Not sure I really follow that explanation, but the most basic uses of が and は are for introducing new information and identifying what both parties are aware of, respectively.
“Topic marker” is a label applied to は, but it’s basically a way of tagging something with “we both know about this already.”
When が is used, it’s signifying, “I’m bringing this into the discussion.”
It gets even more complicated because both が and は have more roles than just those… so you can have sentences with 2 が’s and no は’s, or the opposite. But one step at a time, I guess.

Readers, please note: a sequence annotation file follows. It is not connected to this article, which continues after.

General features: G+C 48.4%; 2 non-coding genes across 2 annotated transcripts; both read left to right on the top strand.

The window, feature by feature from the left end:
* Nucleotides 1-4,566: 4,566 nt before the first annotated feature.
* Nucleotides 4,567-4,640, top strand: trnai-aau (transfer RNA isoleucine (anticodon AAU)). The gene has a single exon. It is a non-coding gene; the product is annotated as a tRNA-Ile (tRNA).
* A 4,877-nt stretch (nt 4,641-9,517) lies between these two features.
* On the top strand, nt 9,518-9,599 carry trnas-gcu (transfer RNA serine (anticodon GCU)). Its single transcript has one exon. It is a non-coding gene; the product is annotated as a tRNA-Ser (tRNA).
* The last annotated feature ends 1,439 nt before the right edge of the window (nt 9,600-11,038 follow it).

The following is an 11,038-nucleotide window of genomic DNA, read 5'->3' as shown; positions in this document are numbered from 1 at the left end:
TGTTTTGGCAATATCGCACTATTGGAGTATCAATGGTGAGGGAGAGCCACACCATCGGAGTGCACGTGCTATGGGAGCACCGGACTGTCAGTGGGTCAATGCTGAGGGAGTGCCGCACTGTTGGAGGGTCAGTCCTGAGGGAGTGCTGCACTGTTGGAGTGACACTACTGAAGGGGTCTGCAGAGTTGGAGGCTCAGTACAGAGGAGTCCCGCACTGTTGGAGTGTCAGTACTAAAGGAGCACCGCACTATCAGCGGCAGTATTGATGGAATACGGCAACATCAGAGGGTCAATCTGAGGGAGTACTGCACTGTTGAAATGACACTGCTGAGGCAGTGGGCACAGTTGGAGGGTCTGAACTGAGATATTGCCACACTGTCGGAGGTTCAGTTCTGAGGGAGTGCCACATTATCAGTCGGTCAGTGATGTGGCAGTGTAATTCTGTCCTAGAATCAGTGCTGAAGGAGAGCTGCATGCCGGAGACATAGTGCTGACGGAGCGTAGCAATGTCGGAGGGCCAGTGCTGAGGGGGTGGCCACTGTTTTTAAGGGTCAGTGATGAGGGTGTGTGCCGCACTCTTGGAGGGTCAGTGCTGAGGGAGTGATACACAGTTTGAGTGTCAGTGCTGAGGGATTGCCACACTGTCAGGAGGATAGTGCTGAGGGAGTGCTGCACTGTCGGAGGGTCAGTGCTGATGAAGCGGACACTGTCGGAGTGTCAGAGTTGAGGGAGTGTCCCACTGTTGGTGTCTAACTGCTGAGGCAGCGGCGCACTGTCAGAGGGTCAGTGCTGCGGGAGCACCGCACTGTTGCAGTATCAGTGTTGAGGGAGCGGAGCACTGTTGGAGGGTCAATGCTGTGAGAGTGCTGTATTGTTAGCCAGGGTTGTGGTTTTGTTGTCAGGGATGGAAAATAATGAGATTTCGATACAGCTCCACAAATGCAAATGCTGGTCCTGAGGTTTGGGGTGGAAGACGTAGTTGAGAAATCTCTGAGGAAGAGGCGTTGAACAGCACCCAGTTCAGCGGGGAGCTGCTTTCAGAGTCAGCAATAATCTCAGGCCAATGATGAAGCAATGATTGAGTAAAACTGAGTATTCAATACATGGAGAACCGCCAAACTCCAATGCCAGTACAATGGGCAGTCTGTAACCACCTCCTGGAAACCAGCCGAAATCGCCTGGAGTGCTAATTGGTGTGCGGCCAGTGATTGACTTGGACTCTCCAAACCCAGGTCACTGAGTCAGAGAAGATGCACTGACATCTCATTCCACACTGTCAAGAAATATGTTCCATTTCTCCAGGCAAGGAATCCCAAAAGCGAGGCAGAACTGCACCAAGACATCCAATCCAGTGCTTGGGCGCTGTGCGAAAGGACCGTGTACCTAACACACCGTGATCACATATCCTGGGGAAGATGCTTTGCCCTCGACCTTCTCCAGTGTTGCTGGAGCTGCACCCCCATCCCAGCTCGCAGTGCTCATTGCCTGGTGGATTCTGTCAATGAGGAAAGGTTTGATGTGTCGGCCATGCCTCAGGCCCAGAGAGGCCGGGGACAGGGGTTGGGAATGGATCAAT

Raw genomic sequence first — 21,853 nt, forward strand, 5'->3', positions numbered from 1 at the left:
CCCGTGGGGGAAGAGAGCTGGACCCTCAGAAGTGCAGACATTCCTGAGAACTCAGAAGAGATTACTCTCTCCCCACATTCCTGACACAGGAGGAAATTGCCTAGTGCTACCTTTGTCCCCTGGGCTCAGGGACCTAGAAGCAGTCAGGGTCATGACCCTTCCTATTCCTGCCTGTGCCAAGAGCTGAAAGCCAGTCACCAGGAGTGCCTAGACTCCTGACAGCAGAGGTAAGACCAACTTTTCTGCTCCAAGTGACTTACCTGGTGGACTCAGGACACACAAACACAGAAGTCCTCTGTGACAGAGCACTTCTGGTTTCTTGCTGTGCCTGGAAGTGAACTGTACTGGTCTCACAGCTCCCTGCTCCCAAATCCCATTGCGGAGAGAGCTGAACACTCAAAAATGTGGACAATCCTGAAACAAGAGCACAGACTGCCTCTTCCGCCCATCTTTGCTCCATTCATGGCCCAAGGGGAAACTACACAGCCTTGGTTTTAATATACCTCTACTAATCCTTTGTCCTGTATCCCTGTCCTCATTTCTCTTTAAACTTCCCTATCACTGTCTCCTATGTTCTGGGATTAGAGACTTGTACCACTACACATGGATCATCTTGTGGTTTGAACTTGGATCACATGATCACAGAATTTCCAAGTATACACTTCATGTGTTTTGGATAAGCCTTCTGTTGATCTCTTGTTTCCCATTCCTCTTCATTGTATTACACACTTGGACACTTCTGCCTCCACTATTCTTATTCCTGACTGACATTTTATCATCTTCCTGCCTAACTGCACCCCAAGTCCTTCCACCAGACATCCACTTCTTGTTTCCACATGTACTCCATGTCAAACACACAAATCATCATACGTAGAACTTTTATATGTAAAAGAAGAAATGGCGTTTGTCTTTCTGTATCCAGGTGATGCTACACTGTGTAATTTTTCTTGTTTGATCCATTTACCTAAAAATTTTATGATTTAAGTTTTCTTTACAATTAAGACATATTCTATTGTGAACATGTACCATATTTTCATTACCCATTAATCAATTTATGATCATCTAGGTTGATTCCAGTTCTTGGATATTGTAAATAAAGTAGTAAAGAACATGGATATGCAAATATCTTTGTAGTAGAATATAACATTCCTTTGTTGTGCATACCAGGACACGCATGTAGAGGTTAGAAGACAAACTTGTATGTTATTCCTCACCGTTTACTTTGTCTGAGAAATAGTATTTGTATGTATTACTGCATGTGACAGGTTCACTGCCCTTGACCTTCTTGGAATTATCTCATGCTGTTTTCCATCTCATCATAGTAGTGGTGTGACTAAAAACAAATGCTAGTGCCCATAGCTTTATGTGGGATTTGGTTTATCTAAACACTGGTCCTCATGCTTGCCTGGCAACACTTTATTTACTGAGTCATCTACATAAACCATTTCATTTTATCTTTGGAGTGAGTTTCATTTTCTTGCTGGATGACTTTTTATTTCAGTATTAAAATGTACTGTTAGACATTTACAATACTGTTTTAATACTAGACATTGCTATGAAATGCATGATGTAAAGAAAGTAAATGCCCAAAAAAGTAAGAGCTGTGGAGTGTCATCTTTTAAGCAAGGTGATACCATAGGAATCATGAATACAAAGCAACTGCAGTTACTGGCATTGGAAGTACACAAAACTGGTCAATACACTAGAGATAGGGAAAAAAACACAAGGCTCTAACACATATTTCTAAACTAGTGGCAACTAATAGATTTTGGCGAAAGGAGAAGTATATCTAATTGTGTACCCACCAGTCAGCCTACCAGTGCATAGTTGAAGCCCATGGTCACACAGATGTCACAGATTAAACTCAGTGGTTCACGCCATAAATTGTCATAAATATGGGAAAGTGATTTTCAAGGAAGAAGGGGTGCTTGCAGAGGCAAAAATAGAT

BTW, the reason you can say 私は when introducing yourself to a room full of people you don’t know is because presumably you’re already standing there and visible to them. They are aware of your presence, and so are you (obviously), so you’re already in the “we both know about this” category in a general sense, even if they don’t know any of the details about you yet.